4. Parasitic Drain
Another factor that can affect self-discharge is something called a parasitic drain. This occurs when there is a small current draw from devices such as from an alarm system or electronic key fob that are connected to the battery. Even when these devices are turned off, they can still draw power from the battery, which will slowly discharge it over time.
5. Faulty Charging System
Finally, another reason why your car battery may die when it’s not in use is because of a faulty charging system. If the alternator or other charging system components are not working properly, it will not produce a charged battery during each time the engine is running, as it is supposed to. This can eventually lead to the battery being discharged and maybe needing to be replaced.
How to Keep Your Car Battery Charged While It’s Not in Use?
Now that we’ve looked at some of the reasons why your car might get a dead battery after being left unused for a long period of time, let’s look at some ways to keep your car battery charged when not in use.
1. A Trickle Charger
There are a few things you can do to keep your car battery charged while it’s not in use. One option is to use a trickle charger. This is a device that plugs into your car’s battery and continually tops off the battery. This is a good option if you just need a quick fix, but it’s not necessarily good for the battery to be left on all the time.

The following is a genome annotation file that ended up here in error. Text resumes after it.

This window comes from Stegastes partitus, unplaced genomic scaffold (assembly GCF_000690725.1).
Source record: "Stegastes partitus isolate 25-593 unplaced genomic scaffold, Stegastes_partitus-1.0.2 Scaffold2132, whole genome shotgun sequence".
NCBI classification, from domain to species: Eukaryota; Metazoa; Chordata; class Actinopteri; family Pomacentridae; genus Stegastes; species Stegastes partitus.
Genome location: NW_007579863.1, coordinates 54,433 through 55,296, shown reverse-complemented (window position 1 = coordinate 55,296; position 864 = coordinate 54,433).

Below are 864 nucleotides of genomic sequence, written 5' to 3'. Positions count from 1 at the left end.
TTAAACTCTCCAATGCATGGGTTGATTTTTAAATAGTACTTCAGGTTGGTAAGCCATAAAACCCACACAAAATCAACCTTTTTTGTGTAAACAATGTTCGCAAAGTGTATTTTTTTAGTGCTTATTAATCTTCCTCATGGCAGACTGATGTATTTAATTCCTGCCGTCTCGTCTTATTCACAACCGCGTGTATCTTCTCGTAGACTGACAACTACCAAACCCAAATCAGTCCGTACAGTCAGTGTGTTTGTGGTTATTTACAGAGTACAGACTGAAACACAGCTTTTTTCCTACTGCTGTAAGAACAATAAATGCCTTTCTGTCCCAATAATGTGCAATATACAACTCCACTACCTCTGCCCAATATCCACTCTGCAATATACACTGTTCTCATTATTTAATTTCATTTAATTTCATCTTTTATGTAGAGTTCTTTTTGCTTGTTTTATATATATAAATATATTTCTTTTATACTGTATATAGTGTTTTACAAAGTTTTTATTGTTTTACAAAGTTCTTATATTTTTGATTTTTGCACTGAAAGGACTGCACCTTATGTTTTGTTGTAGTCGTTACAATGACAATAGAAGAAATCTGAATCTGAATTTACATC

2. A Battery Charger
Another option is to use a battery tender or battery maintainer. This is a smart device that plugs into your car’s battery and charges it just when needed. This is a good option if you want something that can be left on all the time.
3. Drive it on Occasion
Finally, if you’re just keeping your car in your garage and taking it on short trips, you may not need to do anything at all. Just make sure that you take it for a drive every once in a while to keep the battery charged.
4. Invest in a Voltmeter
Regardless of whatever else you do, you may want to invest in a voltmeter so you can check the voltage of the battery from time to time. If your car sits for long periods of time, then a voltmeter will certainly add to your peace of mind.
What to do if Your Car Battery Dies?
If your car battery dies, there are a few things you can do to try and revive it.
1. Clean the Battery Terminals
If there is corrosion on the battery, then your first step will be to clean the battery terminals with a wire brush. This will remove any corrosion that may be preventing the battery from charging.
2. Use a Jumper Cables